THE BLOG

Inflation Is Still a Major Risk to Our Economy

30/01/2014 17:08 GMT | Updated 01/04/2014 10:59 BST

So the headline rate of inflation has finally hit its target, for the first time in over four years. But let us not get too carried away in jubilation. We know from the past four years just how stubborn it can be.

Inflation has hit us all in the pocket harder than any other tax, four times harder than even the 2.5% rise in VAT. While Bank of England officials may be congratulating themselves on reaching the official target rate of 2%, the cost of goods and services experienced by consumers appears to be much higher. Inflation is a major threat to our long term prosperity, yet it could return because the economy is still on short term life support measures.

The government cannot borrow any more without risking the country's credit rating and raising the cost of all borrowing. Nor can it cut the deficit (still worth nearly a year's total domestic output) by putting up taxes. Four in every ten pounds' worth of production in this country is already taken and spent by the government. Further tax rises could discourage entrepreneurs and companies from taking on more staff or investing in their businesses so much so that they would tip the economy back into recession.

In these circumstances it has fallen to the Bank of England to step in, by keeping interest rates low and running a programme of quantitative easing (what used to be called printing money) in the hope that it will stimulate borrowing. But there has been precious little. Instead, we have seen rises in asset prices and the stock market reaching new highs, while business loans are actually down year on year The artificial new money created by quantitative easing has been used to buy corporate bonds and strengthen the banks' balance sheets but precious little has yet fed through to the real economy. When it does, we can expect inflation to rise again.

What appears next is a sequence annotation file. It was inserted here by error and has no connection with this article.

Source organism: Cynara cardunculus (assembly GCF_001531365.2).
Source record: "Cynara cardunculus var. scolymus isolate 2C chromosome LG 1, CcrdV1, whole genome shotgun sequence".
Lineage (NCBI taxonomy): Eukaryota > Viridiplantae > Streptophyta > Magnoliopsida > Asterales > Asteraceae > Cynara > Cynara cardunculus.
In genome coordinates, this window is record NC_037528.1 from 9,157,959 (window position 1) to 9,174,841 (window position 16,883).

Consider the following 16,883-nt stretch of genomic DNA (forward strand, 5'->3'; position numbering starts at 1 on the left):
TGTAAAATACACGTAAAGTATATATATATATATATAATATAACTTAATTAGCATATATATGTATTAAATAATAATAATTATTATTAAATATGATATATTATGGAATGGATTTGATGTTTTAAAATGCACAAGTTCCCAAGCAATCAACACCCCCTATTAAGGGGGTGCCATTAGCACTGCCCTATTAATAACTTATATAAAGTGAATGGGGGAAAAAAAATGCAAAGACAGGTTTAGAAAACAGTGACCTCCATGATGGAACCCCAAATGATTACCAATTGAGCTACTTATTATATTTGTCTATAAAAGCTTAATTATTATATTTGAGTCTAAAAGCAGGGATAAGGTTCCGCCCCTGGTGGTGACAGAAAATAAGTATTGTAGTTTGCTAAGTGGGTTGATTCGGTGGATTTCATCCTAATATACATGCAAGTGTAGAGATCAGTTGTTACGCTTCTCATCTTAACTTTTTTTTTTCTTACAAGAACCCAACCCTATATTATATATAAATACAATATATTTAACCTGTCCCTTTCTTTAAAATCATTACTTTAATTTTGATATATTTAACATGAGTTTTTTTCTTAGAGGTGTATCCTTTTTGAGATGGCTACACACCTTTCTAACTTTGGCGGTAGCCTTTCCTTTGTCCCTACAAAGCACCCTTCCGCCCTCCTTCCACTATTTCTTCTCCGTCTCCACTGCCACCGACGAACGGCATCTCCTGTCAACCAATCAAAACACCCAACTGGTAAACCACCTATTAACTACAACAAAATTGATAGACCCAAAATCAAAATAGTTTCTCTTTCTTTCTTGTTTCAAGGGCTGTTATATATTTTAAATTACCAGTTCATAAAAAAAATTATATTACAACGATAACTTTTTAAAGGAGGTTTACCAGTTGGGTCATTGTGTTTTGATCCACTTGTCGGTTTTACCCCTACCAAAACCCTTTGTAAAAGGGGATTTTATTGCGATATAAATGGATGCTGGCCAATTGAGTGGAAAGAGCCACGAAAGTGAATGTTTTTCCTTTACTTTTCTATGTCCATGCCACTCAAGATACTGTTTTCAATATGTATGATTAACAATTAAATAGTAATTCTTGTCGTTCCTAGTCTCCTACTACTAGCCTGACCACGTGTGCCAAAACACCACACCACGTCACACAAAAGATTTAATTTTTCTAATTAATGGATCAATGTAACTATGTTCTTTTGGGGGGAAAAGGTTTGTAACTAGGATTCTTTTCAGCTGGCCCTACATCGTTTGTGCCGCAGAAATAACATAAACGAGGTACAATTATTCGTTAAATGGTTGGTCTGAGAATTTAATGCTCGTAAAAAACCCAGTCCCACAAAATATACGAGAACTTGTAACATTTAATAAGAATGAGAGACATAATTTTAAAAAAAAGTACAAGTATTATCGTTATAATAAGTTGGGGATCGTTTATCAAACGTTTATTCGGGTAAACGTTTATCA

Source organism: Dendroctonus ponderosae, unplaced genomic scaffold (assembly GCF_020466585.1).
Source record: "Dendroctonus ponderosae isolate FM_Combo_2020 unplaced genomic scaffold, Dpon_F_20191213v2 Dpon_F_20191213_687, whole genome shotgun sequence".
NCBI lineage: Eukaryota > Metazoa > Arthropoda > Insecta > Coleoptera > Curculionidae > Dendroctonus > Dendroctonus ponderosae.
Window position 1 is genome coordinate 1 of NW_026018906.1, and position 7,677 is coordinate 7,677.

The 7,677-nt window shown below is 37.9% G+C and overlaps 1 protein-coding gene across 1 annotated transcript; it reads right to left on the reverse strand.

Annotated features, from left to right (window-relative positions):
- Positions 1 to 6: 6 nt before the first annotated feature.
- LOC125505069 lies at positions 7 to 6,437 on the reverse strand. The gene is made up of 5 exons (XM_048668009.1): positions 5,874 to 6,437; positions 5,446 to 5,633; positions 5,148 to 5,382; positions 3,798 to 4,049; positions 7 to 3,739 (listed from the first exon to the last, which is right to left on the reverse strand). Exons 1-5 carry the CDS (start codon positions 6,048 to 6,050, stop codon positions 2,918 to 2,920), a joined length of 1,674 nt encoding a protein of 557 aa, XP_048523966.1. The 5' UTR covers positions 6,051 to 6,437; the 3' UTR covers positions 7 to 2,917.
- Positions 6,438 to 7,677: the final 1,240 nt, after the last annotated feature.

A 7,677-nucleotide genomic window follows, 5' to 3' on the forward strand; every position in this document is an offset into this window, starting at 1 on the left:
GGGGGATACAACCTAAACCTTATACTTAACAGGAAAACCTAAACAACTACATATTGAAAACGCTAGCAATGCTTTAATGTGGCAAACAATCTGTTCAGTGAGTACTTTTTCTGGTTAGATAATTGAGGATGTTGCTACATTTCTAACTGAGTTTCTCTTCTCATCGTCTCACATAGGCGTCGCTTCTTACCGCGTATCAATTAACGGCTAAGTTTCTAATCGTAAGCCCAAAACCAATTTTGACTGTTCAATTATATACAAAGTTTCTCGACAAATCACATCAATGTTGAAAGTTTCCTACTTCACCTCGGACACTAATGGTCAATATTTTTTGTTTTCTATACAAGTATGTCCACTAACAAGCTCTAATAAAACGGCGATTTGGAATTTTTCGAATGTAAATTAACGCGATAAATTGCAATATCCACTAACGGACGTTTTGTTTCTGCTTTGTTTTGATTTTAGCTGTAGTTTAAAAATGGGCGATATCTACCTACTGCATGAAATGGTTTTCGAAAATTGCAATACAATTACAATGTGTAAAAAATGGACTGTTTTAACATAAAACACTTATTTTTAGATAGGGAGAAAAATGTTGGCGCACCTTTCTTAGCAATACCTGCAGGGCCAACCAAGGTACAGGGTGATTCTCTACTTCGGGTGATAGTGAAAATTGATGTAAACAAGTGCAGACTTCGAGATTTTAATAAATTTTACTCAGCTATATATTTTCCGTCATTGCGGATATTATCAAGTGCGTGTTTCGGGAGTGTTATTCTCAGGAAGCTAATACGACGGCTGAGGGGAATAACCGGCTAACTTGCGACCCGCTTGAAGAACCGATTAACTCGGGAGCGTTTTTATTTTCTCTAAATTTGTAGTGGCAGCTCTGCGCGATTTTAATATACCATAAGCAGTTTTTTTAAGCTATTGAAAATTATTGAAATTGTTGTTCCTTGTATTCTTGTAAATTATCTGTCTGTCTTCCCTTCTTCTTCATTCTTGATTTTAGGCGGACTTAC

The only real winner from a rise in inflation is the Treasury, as a fall in the value of money produces a fall in the value of its borrowings relative to the taxes it is getting in. But for savers and businesses, rising inflation would be disastrous.

Inflation takes away the power of business to plan for the future. How can a business person know what the cost of a unit of production will be if raw materials and suppliers' prices are rising in an unpredictable fashion? Inflation forces business people to take less risk - and what we need to get the economy growing is more entrepreneurs taking more risks with their own money.

Inflation also destroys the wealth of individuals. Older people, who have worked all their lives to build up a pension pot or a savings account, should not feel they have to put their money into risky schemes to earn a decent return. Even if the interest rate for holding cash is extremely low, they want to know that the value of their savings will not be eaten away by inflation.

We need to look at other incentives to get the supply side of the economy performing. One is to remove unnecessary regulations on businesses so that they can put more time and resource into productive work; another is to make sure that government spending is focussed on its capital programme; yet another is to reflect on whether people might not be better at allocating money to productive use if we were allowed to hang onto it for ourselves, rather than let the Government take so much from us in tax. It is our money after all, isn't it?